Give me the child. Through dangers untold and hardships unnumbered, I have fought my way here to the castle beyond the Goblin City to take back the child that you have stolen. For my will is as strong as yours, and my kingdom is as great…. You have no power over me.
-Sarah in Labyrinth
Remember the movie Labyrinth? A young, rosy-cheeked Jennifer Connelly on a 13-hour quest through a mysterious, often dark, muppet-filled labyrinth, at the center of which David Bowie, the Goblin King, has hidden away her baby half-brother. Nevermind that she accidentally wished him away. Nevermind that she isn’t the child’s mother. Nevermind my long-standing crush on David Bowie. Infertility is my Goblin King, and I want more than anything to be able to say to him, “You have no power over me.”
From the time our heroine enters, the rules inside the labyrinth continually change at the whims of the Goblin King. With each new trick he conjures up, Sarah repeatedly whines, “It’s not fair!” Nothing about this is fair. It’s not fair that when I finally found the man of my dreams, I also learned he was infertile. It’s not fair that the one thing I’ve wanted my whole life doesn’t come as easily to me as it seems to for everyone else. It’s not fair that I chose a profession based on my love of children, only to have it come back to bite me–being reminded daily of what I cannot have. It’s not fair that the medications and procedures required for Hubby and I to be able to fulfill our primal instinct to procreate cost thousands of dollars. It’s not fair that we have no idea how long it will take before we start to see enough progress to be able to move on to the next step. Sarah eventually came to accept, even before the final twist, chasing baby Toby through an Escher-like stairscape, that life isn’t fair, and that’s just the way it is.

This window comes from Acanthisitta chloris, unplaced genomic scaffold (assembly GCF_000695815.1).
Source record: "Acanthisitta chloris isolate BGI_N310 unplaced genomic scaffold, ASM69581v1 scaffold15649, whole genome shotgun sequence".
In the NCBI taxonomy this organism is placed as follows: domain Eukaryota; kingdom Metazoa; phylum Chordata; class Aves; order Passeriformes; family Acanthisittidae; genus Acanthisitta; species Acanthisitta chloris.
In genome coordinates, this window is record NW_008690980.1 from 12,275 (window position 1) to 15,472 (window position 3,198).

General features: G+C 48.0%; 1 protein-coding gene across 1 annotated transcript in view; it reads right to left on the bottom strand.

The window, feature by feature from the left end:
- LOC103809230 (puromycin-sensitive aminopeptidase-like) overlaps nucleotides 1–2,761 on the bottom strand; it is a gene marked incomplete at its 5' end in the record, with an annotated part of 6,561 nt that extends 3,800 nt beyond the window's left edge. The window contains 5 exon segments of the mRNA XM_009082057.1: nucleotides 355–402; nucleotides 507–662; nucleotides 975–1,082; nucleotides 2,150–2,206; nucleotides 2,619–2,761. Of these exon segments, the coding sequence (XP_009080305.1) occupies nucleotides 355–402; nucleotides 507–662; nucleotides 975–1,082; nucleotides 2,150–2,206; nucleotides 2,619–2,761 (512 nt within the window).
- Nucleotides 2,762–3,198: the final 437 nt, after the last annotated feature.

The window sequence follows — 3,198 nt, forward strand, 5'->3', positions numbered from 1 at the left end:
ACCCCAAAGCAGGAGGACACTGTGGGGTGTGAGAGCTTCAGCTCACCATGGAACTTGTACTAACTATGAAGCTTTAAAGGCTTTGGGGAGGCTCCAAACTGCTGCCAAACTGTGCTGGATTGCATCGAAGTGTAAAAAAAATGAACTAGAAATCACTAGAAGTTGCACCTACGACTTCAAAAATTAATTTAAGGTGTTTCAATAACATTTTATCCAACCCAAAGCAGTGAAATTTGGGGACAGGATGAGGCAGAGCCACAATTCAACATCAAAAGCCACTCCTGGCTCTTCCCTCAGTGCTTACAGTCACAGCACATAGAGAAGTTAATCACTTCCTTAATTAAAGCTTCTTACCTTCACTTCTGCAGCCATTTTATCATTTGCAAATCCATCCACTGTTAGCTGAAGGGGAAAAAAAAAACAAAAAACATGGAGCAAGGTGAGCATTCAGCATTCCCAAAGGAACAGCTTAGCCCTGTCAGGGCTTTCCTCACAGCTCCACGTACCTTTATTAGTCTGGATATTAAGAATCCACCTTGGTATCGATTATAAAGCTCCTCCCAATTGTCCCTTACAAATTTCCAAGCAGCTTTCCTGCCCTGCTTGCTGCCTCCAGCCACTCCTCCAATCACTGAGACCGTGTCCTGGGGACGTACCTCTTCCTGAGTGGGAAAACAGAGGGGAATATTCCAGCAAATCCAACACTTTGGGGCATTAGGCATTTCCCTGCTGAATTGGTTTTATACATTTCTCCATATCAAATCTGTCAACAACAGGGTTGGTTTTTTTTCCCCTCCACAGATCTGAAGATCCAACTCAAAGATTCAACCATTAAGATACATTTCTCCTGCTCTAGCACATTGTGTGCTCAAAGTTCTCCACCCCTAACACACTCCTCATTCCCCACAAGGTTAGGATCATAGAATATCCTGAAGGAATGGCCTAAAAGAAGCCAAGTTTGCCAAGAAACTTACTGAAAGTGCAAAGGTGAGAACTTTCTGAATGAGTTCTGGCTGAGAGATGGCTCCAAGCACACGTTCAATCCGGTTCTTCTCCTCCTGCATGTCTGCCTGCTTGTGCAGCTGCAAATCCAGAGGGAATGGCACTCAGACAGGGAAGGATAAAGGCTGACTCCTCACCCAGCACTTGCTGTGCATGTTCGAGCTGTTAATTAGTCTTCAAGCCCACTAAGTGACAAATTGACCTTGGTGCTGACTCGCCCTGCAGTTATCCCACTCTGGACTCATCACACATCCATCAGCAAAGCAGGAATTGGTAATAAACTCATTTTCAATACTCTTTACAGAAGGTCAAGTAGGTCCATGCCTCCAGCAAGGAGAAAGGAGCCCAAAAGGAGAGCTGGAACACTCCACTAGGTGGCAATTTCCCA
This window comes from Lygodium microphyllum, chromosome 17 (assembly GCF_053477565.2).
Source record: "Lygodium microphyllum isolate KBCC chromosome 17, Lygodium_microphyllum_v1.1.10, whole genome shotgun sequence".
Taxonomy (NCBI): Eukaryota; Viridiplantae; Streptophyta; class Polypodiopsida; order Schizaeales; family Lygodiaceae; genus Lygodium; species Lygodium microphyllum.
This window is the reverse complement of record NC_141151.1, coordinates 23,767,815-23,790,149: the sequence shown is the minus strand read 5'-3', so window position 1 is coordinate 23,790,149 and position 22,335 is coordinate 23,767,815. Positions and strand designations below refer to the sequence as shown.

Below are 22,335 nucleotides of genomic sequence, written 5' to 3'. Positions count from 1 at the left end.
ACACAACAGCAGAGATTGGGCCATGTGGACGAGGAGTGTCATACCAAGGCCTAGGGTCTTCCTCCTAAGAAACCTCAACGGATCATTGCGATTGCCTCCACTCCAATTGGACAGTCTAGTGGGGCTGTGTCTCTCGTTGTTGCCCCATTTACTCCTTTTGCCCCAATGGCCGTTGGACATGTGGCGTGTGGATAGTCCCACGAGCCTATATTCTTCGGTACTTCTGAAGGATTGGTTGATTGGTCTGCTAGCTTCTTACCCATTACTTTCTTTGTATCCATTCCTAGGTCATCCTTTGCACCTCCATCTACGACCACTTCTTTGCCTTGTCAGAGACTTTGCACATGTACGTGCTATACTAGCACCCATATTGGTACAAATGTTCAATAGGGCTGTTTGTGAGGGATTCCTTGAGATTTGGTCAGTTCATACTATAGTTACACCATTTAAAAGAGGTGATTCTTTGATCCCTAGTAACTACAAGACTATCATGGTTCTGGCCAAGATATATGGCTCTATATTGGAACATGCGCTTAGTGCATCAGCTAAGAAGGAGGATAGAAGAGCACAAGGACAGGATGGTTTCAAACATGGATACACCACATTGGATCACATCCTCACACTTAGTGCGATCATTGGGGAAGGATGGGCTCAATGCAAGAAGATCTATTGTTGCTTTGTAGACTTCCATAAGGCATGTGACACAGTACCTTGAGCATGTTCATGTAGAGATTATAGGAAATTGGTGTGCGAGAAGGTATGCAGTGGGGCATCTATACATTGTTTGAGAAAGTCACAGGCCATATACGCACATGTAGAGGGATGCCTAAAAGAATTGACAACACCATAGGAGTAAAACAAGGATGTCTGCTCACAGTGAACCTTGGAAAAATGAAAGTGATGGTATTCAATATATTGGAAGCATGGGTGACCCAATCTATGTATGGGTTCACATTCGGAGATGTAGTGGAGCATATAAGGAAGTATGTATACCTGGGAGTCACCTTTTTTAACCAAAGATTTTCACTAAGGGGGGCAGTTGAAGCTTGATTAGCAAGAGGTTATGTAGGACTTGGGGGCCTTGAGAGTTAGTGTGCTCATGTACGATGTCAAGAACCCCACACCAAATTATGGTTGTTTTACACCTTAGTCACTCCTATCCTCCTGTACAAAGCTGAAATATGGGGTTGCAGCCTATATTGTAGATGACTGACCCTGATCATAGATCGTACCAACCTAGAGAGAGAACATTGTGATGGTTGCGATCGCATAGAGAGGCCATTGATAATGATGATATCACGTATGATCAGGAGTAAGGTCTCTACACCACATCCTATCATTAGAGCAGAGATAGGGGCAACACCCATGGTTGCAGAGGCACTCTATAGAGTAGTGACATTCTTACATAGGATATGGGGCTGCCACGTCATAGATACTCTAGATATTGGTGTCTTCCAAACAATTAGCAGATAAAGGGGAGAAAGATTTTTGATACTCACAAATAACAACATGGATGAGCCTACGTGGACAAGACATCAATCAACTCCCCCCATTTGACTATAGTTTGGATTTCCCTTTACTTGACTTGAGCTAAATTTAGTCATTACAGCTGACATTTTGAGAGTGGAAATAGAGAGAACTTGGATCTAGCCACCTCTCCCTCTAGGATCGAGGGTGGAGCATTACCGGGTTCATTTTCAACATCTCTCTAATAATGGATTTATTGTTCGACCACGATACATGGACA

I wish I could come to the same acceptance of our circumstances. I wish I could be at peace with our situation. I wish I could say I believed, to the depths of my soul, that everything will work out. But I am so unsure, and I feel lost in this maze.
It’s not just the medical terminology, infertility jargon, myriad treatment options (though many of them are not available to us), contradictory treatment plans, and multiple weekly injections that have me feeling all turned around. It’s also the wild swing of emotions: hopeful, despondent, impatient, resolute, confused, jealous, angry, scared, even numb. It’s enough to make a girl feel a tad bit crazy. And on top of that, there’s the financial stress. It all adds up to a maze of walls so high I can’t see what’s around the next corner, let alone the ultimate destination.
And I can feel the weight of it on me. Like the junk lady toward the end of the movie, piling on one meaningless trinket after another, until I’m hunched over and can hardly move.
But then I remember, Sarah made her way through the labyrinth with the help of her friends–Hoggle, Ludo, Didymus–those who had inhabited that place since long before she arrived. And that’s why I’m so glad I have the ALI community to help me through when I’m feeling especially lost. The stories of those that have gone ahead of me, faced the Goblin King and returned home with a child in their arms. Those that are still in the maze, leaving markers along the way to guide the next desperate soul to come along.
And, of course, I have Hubby by my side. We will face down the Goblin King together. Our will is stronger than infertility. But, like the Bog of Eternal Stench, infertility, once it touches you, is not something that can be washed away. It will be with me always, even after Hubby and I have our complete family. It can be treated, but not cured. Defeated, but not destroyed.